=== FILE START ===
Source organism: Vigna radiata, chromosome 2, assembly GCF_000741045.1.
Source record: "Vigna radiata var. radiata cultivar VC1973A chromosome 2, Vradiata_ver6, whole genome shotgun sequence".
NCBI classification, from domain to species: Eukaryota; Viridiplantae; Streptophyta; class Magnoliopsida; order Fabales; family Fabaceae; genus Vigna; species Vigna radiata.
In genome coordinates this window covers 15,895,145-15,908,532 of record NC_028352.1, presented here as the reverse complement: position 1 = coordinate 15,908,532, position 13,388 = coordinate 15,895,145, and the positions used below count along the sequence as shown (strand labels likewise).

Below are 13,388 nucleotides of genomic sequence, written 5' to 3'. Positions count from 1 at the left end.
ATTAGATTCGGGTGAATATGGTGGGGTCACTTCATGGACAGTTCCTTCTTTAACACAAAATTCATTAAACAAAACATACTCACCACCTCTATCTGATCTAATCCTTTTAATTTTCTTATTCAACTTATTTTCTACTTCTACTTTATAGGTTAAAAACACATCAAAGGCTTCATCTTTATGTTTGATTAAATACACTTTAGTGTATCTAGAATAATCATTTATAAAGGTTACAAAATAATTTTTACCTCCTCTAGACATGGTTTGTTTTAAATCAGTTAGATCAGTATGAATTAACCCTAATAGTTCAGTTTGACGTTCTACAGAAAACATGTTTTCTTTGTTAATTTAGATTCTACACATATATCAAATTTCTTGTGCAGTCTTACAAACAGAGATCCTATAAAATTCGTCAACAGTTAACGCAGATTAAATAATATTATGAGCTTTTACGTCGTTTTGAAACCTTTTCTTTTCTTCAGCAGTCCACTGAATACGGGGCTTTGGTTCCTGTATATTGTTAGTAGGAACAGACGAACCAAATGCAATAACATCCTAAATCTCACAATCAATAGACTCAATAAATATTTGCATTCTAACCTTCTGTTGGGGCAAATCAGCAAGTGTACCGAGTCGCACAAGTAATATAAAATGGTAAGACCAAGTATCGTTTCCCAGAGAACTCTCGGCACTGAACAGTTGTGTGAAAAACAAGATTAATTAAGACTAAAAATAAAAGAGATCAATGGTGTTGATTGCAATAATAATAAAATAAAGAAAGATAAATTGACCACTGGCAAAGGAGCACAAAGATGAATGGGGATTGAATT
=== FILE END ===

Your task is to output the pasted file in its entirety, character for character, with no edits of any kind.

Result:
Source organism: Vigna radiata, chromosome 2, assembly GCF_000741045.1.
Source record: "Vigna radiata var. radiata cultivar VC1973A chromosome 2, Vradiata_ver6, whole genome shotgun sequence".
NCBI classification, from domain to species: Eukaryota; Viridiplantae; Streptophyta; class Magnoliopsida; order Fabales; family Fabaceae; genus Vigna; species Vigna radiata.
In genome coordinates this window covers 15,895,145-15,908,532 of record NC_028352.1, presented here as the reverse complement: position 1 = coordinate 15,908,532, position 13,388 = coordinate 15,895,145, and the positions used below count along the sequence as shown (strand labels likewise).

Below are 13,388 nucleotides of genomic sequence, written 5' to 3'. Positions count from 1 at the left end.
ATTAGATTCGGGTGAATATGGTGGGGTCACTTCATGGACAGTTCCTTCTTTAACACAAAATTCATTAAACAAAACATACTCACCACCTCTATCTGATCTAATCCTTTTAATTTTCTTATTCAACTTATTTTCTACTTCTACTTTATAGGTTAAAAACACATCAAAGGCTTCATCTTTATGTTTGATTAAATACACTTTAGTGTATCTAGAATAATCATTTATAAAGGTTACAAAATAATTTTTACCTCCTCTAGACATGGTTTGTTTTAAATCAGTTAGATCAGTATGAATTAACCCTAATAGTTCAGTTTGACGTTCTACAGAAAACATGTTTTCTTTGTTAATTTAGATTCTACACATATATCAAATTTCTTGTGCAGTCTTACAAACAGAGATCCTATAAAATTCGTCAACAGTTAACGCAGATTAAATAATATTATGAGCTTTTACGTCGTTTTGAAACCTTTTCTTTTCTTCAGCAGTCCACTGAATACGGGGCTTTGGTTCCTGTATATTGTTAGTAGGAACAGACGAACCAAATGCAATAACATCCTAAATCTCACAATCAATAGACTCAATAAATATTTGCATTCTAACCTTCTGTTGGGGCAAATCAGCAAGTGTACCGAGTCGCACAAGTAATATAAAATGGTAAGACCAAGTATCGTTTCCCAGAGAACTCTCGGCACTGAACAGTTGTGTGAAAAACAAGATTAATTAAGACTAAAAATAAAAGAGATCAATGGTGTTGATTGCAATAATAATAAAATAAAGAAAGATAAATTGACCACTGGCAAAGGAGCACAAAGATGAATGGGGATTGAATT